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Ossus Library Index Non-Fiction Movie Index

RING OF FIRE

Directed by George Casey (1991, Graphic Films Corp.)
Narrated by Robert Foxworth

A visit to several volcanoes around the world, and the cultures that live in the constant danger of eruption.

 

 

3+ stars

March 20th, 2003, on the OmniMAX dome

 
    A rather impressive look at volcanoes, with computer animation that is quite illustrative, considering its simplistic form.

Fortunately, the movie has an international flavor. It starts off in space, showing us the ring of volcanoes that border the Pacific ocean. The movie can be forgiven if it stops at three American locations for so long, though I don't know if I can forgive the narrator's statement that San Francisco is the heart of civilization.

The film was made partially in the wake of the San Francisco earthquake of 1989 (or 1990?). My parents went to a conference in that city only two weeks after the quake, and were awed at the scale of damage. Seeing it on IMAX is something that really underscores how life was impacted. Of course, the devastation by nature, which was spread out over the entire city, leaving nothing completely unaffected, is somehow not as awful as the very concentrated damage from New York in September 2001.

Mount St-Helen's was extremely exhilarating. To think that people witnessed the destruction of that mountain is terrifying. I liked the way we actually saw the side of the mountain slide away in a series of still images put together and superimposed over the IMAX film.

The Hawaiian volcanoes were by far the most impressive. I was completely overwhelmed by the flowing lava, as it moved like a river, burned up streets and houses, and dripped into the ocean. The heart of the volcano was beautiful. I could not keep my eyes from the rivers of lava, especially as it was constantly churning over itself, like mini tectonic plates. It was really difficult to remember that this was molten rock, and not some grit layer on churning water.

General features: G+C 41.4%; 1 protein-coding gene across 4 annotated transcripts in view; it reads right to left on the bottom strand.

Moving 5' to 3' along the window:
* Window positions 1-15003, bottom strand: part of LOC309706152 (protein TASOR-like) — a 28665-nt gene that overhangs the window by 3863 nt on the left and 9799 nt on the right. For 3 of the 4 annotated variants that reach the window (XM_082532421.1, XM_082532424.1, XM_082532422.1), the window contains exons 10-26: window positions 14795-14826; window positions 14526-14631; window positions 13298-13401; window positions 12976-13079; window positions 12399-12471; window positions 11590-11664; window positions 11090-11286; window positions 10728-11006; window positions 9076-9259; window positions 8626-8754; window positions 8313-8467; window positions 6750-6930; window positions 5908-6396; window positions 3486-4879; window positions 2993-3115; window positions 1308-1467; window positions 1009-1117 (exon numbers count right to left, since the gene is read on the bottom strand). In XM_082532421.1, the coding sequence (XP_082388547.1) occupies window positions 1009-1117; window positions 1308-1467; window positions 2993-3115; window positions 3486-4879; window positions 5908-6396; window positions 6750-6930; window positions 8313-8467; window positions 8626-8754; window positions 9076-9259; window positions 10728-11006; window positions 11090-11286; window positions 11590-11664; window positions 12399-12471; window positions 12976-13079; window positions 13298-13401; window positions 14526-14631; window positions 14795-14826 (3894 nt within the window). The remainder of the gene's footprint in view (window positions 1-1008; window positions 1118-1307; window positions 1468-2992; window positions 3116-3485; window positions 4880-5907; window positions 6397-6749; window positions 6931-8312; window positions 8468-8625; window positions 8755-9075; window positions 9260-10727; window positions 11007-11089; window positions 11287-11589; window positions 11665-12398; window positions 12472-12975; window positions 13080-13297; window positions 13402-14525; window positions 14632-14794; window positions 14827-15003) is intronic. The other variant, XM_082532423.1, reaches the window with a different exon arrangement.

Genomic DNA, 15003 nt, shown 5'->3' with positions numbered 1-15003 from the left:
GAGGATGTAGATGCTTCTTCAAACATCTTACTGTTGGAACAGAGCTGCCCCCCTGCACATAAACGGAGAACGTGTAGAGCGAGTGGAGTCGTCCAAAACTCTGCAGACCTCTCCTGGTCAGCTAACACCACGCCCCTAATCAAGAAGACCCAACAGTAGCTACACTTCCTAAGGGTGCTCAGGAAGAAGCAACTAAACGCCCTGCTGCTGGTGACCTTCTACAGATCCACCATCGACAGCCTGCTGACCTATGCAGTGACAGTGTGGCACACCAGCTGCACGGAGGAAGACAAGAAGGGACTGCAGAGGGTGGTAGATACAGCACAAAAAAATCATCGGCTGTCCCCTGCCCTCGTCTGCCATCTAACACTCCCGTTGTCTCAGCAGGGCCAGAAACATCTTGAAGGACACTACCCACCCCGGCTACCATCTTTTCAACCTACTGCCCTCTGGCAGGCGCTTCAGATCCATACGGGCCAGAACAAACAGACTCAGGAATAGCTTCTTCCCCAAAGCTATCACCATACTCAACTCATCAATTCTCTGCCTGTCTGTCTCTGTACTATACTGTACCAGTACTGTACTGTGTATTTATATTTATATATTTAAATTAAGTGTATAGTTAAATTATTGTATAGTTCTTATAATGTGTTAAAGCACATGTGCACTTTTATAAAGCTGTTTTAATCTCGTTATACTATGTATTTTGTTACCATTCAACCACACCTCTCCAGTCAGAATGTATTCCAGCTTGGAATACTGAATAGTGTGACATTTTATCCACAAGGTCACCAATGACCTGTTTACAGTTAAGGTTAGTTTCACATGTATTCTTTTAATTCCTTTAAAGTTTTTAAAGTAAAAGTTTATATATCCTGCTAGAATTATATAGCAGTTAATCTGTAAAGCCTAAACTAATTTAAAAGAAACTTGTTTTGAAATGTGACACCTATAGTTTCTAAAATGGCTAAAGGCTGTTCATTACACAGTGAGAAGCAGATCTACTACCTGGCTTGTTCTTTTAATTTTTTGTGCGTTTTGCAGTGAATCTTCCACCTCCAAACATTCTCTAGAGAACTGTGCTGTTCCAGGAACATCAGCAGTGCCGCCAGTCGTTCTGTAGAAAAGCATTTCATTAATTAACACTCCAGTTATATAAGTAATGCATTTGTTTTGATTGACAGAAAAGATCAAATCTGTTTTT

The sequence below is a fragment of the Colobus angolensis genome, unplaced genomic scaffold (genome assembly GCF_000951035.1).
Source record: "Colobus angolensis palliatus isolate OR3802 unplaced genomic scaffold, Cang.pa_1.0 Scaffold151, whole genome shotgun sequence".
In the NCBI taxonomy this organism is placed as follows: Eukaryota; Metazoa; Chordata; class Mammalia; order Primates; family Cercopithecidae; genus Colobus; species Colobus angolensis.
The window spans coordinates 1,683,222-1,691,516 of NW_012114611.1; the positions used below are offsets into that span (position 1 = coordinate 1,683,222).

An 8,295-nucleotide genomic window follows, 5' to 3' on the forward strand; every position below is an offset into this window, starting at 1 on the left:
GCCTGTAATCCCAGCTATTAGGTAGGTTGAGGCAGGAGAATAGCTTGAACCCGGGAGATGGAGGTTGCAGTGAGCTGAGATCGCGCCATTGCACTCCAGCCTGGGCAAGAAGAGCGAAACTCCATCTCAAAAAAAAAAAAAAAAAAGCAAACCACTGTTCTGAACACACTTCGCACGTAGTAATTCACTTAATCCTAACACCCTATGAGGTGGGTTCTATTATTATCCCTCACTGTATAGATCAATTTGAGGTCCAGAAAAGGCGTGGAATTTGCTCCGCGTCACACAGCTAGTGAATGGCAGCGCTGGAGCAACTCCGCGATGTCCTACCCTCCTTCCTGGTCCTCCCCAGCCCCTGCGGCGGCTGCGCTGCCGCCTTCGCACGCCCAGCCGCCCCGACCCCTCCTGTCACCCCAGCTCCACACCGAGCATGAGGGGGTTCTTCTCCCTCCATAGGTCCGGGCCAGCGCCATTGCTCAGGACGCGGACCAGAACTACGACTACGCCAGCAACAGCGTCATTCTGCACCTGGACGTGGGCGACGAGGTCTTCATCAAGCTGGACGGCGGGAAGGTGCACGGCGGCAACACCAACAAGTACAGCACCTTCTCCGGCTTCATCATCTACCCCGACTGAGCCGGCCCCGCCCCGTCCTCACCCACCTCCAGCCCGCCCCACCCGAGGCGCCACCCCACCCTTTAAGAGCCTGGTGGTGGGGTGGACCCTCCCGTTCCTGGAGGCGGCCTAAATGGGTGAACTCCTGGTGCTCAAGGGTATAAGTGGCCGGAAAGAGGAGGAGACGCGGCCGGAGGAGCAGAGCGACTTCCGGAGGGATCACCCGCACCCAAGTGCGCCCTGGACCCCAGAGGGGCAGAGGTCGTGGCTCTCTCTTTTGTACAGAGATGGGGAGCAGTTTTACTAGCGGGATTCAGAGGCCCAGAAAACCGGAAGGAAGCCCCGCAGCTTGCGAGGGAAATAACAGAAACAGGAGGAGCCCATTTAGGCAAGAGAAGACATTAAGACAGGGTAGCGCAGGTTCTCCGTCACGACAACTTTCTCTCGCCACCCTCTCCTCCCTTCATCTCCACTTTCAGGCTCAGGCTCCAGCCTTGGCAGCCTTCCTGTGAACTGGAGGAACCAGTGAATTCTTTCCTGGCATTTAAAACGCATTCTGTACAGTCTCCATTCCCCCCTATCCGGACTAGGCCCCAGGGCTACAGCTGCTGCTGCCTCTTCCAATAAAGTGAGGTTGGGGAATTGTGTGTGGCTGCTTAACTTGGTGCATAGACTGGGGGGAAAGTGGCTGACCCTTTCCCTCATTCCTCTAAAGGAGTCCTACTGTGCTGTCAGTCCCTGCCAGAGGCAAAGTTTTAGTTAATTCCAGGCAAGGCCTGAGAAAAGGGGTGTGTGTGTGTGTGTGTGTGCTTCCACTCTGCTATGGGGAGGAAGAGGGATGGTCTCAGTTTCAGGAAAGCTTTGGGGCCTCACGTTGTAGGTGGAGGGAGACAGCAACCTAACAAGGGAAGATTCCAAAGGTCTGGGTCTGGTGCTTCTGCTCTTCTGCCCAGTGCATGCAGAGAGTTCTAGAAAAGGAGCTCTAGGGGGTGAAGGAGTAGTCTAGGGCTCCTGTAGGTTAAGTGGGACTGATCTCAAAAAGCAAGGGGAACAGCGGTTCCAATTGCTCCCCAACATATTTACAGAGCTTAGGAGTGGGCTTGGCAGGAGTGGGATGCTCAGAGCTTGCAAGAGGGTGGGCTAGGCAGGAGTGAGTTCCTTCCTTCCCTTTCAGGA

Except for San Francisco, the American sites played mostly on the devastation, and not on the way lives were affected. Fortunately, though we don't really get personal with those who live in the shadow of a volcano, we do get to see the impact in places like Japan and India. We witness evacuation drills on small Japanese islands, which are then covered by grey ash. It was almost absurd watching one man wipe off his car afterwards, as if he was brushing off snow! We don't get to see the Hindu worshipers who must visit the temple facing the volcano, but the Buddha statues seem to say it all, as if we are facing death proudly.

The computer graphics that show us the layers of magma and mantles, as they grind against each other and mount towards the surface are done in a wire-frame outline. This give a surprisingly detailed show of what is happening, especially since it doesn't allow fancy backgrounds or cross-sections to interfere. The scene where we travel up a magma shoot, through a bubble-like reservoir and finally into the cone of the volcano, sticks in mind because of the intensity of the movie.

The narrator stays, for the most part, behind the scenes, not bringing attention to himself. He mainly lets moving images of the volcanoes and the raging magma, not to mention the devastation it lays in its wake, tell the story for him.

Definitely not a standout IMAX movie, this one is still entertaining and informative, in the style of the infant IMAX movies of the late 1980s. It takes advantage of the IMAX camera to wow us with close-ups and quick passes over and around things that we would not normally want to get close to. The only annoying feature was the near-constant ghost of the helicopter rotors at the top of the domed screen, as they were barely visible, but left traces every once in a while. Distracting. The film, though, and the subject matter, made the movie worthwhile.
 
   

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